Cast: Amala Paul, Ramya Subramanian, Vivek Prasanna
Director: Rathna Kumar
In one of Aadai’s earlier scenes, Kamini, played by an excellent Amala Paul, asks her mother if she knows what the term ‘feminism’ means. To this, her mother innocently answers that it’s the act of giving the extra idlis you don’t need to someone who needs it more. It’s a line from Vijay’s Kaththi and the mother is clearly thinking about another kind of ism…communism. But curiously, Kamini doesn’t stay on to explain what feminism really is. Maybe she thinks there’s no point in explaining such a complex subject to someone from her mother’s generation. Maybe she’s too tired to start her day with a tough topic. Or maybe, she just doesn’t know what it is.
Rathna Kumar’s fascinating new film isn’t just about feminism. It’s also about what it has become to many. Because it’s easy to mistake Kamini as a true feminist icon. She’s fearless, independent and driven with a solid head over her shoulders. She also drinks, smokes and rides a sports bike. So when it’s time to get to work, she doesn’t have to wait for her boyfriend to pick her up. She picks him up and he sits behind, clinging on to her for dear life as she zooms past Tamil film heroes from lesser films. But do these traits alone make her a ‘true’ feminist?
Kamini, for starters, works in a news organisation. And instead of working as a reporter, she finds name and fame hosting a prank show that does a few hilarious things to elicit laughter. Watch out for that scene where a friend ‘reverses’ this prank on her after a failed proposal. When this friend asks her why she always chooses to sit behind him on his bike, if its not love, she says, ‘if I choose to always pick you, that doesn’t mean I like you. It’s just means that I like your bike.’ This has got to be one of the coolest lines I’ve heard this year.
But her mother isn’t exactly excited about her achievements. She dreams of the day when she can see her daughter become a newsreader wearing a nice saree and matching jewellery like a ‘nalla ponnu’. In reality, though, wearing a saree is the stuff that makes up Kamini’s nightmares. So when her mother forces Kamini to properly hide her bra strap, it foreshadows how the film is not just about the female body. It’s also about those loaded terms that we throw around like ‘maanam’ or dignity.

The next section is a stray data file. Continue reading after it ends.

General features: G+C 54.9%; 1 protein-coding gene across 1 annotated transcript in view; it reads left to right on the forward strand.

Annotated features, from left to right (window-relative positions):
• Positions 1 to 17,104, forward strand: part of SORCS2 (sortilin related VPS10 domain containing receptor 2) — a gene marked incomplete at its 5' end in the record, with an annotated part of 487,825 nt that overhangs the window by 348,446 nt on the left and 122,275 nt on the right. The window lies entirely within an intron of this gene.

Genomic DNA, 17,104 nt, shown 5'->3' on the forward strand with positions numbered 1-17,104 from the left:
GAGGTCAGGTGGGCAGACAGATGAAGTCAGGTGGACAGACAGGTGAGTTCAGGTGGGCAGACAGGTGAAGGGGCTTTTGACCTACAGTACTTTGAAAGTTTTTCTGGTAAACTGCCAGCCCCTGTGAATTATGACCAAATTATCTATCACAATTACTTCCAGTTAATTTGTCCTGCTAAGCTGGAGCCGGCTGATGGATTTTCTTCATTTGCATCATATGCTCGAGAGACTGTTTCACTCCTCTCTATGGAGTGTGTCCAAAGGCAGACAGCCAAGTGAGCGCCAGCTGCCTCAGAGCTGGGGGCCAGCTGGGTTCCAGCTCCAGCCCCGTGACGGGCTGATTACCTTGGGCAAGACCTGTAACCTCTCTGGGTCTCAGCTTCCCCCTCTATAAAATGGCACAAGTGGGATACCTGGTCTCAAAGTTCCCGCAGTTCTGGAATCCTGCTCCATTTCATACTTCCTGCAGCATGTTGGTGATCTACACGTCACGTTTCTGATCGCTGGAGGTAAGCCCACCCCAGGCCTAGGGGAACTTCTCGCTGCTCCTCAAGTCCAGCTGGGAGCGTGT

And when Kamini and her friends use her birthday as an excuse to get drunk in their just-vacated empty office building, all these terms suddenly come to effect. ‘I bet you I can even read out the news naked if you dare me to,’ proclaims Kamini in her arrogance. And as luck may have it, when she wakes up the next morning butt naked in the same building, we don’t see the same guts anymore.
It’s almost like she’s being being born again and in just as many clothes. But the position of security and privilege which allowed her to proudly state her comfort in nudity exists no longer. When she’s locked up in a glass building with the fear of a stranger’s eyes peeping into her naked body, the aforementioned idea of dignity and honour which she thought little of, come back to haunt her. In this sense, Aadai is a journey of a faux feminist to understanding the true meaning of the term she has so far used merely as an accessory.
But the movie only really kicks in when she’s alone and scared in this empty building. As she looks around for help and some clothes to get out, the film briefly transforms into the survival drama it promised to be, but it also here that things start getting a bit messy. I, for one, didn’t really understand why her mobile phone was thrown into this situation. It’s supposed to be her ray of hope that assures her a route to safety. But when she realises that she’s out of balance, things are back to square one. I’m not sure if I missed something but I didn’t quite understand why she never tried using Whatsapp or an SMS to get out. Even the idea of using food delivery as a plan to seek help from the delivery boy seemed too far fetched in the scheme of things. It’s these holes in the screenplay that reduces our thoughts about her situation to the ‘what ifs’ rather than focus on the deeper layers of her plight. Which is why Aadai is a film that works best on a more metaphorical level than as a plain survival drama. What makes things worse is the film’s problematic climax, culminating in a speech about all the posturing that goes on in social media. It sticks out in such a nuanced film.
But that doesn’t take too much away from this ambitious film. Coupled with some great non-intrusive cinematography by Vijay Karthik Kannan and some clever use of Pradeep Kumar’s music, Aadai is unlike any film I’ve seen this year. And for all the films that’s been coming our way, being self-labelled as feminist tales, kudos to Amala Paul for picking the ‘ballsiest’.